Myths and Truths About Dyslexia​

Although dyslexia is the most common learning difference (it affects 20% of the population), there are still prevalent myths about what it is and how it affects children. Here are some things to know about dyslexia.


Dyslexia is not just when a student reverses their letters when they write and read. While some students with dyslexia do exhibit this trait, so do a lot of young children. It is not an automatic sign of dyslexia. However, if it still occurs beyond first grade, it would be wise to get your child evaluated.


It's not about effort. As I mentioned in a recent blog, if a student isn't doing something, it's often because they don't know how or it is truly difficult for them. If you have a reluctant reader in the house, check to see if they also exhibit the common signs of dyslexia. Talk with their teacher to find out their precise struggles with reading. If you suspect they might have dyslexia, it is time to get an evaluation. The sooner a student is diagnosed, the sooner you can put in place interventions to close their reading gap.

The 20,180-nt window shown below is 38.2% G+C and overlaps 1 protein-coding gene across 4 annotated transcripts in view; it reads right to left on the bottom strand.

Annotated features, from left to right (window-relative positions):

The minds of dyslexics are wired differently. Therefore, they need a structured, multi-sensory approach to reading instruction, like the Orton-Gillingham approach I use. Many teachers, and even some reading specialists and special educators, are still not trained in this style of reading instruction, and therefore do not use it in the classroom. Students with dyslexia need this type of intervention to help them learn how to read, spell, and write effectively.


Highly intelligent people can have dyslexia. While outwardly, dyslexic students may perform poorly at school, this is not a reflection of their intelligence. Often, dyslexic students are quite creative and excel at problem solving. Many entrepreneurs, actors, artists, and inventors are dyslexic.


All dyslexics are not the same. Dyslexia exists on a spectrum and some students struggle with it more than others. Add in the fact that dyslexia often comes with other learning differences like ADHD, and can also be paired with mental struggles like anxiety and depression, and the picture looks different for each dyslexic child. 


If you'd like to learn more about dyslexia, here are some excellent resources:


Understanding Dyslexia

Yale Center for Dyslexia and Creativity FAQ

Understanding the Myths Around Reading and Dyslexia